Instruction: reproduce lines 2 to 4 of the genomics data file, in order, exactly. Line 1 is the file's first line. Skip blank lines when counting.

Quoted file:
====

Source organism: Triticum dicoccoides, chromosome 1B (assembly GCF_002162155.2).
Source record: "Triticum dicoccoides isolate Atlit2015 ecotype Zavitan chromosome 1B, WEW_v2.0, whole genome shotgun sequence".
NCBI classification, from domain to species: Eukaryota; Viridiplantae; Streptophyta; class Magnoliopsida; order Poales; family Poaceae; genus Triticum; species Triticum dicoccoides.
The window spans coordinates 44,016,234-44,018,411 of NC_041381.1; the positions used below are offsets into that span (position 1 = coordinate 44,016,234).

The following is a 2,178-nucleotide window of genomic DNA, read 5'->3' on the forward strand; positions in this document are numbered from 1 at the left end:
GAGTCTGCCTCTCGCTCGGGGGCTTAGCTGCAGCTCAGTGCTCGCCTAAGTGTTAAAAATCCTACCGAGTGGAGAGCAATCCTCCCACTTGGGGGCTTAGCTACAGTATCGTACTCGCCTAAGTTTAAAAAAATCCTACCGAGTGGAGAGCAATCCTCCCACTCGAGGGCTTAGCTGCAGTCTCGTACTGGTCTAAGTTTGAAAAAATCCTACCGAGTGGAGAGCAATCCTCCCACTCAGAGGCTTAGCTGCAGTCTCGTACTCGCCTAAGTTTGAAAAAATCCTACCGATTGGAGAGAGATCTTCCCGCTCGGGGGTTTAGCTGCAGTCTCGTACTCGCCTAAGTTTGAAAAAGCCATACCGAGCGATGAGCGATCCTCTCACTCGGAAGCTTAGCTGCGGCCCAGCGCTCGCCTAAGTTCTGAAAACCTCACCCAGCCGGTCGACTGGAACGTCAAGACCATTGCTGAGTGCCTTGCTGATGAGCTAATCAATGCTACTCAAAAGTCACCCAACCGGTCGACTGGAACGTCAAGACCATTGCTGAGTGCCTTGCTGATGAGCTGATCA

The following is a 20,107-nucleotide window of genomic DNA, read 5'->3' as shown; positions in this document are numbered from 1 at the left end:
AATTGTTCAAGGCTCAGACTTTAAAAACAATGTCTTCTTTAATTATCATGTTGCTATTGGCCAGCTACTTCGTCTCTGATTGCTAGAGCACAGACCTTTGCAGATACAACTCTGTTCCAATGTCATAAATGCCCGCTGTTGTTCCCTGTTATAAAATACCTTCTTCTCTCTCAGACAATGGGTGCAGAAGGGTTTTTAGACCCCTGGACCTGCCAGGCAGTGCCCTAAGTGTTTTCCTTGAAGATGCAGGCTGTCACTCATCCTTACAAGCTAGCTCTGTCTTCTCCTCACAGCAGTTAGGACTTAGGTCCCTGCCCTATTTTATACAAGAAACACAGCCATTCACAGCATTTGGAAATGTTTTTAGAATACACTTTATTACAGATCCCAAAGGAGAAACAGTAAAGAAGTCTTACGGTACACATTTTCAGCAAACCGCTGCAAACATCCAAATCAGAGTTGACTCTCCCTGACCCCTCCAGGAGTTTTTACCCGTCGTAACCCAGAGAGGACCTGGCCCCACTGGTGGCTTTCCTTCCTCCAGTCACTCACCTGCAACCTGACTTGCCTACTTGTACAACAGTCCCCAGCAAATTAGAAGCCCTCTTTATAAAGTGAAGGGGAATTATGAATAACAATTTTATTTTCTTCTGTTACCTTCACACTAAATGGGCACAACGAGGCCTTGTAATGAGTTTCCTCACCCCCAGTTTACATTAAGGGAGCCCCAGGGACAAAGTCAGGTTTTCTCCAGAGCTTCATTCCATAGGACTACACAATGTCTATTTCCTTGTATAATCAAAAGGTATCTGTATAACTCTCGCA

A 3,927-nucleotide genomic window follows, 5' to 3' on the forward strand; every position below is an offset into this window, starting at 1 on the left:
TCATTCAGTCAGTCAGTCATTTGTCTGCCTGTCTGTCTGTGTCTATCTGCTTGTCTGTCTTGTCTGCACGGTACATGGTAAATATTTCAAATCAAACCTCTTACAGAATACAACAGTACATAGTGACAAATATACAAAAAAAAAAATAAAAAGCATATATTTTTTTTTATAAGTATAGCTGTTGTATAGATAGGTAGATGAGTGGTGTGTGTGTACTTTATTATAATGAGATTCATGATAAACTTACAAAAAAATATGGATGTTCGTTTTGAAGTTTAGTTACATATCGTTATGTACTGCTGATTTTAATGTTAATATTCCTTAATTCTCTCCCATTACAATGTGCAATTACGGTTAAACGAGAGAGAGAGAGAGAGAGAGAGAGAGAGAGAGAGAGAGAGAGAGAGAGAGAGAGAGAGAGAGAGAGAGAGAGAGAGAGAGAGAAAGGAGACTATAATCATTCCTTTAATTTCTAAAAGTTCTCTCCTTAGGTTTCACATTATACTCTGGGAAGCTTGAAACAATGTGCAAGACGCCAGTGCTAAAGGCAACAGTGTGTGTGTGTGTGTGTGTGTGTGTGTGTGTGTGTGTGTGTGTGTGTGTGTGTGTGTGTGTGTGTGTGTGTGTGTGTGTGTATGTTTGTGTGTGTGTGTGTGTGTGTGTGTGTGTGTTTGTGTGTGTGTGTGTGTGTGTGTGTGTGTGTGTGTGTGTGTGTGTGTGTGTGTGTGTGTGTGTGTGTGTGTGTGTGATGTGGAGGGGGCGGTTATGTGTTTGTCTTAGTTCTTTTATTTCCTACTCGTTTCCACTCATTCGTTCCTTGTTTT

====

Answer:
Source record: "Triticum dicoccoides isolate Atlit2015 ecotype Zavitan chromosome 1B, WEW_v2.0, whole genome shotgun sequence".
NCBI classification, from domain to species: Eukaryota; Viridiplantae; Streptophyta; class Magnoliopsida; order Poales; family Poaceae; genus Triticum; species Triticum dicoccoides.
The window spans coordinates 44,016,234-44,018,411 of NC_041381.1; the positions used below are offsets into that span (position 1 = coordinate 44,016,234).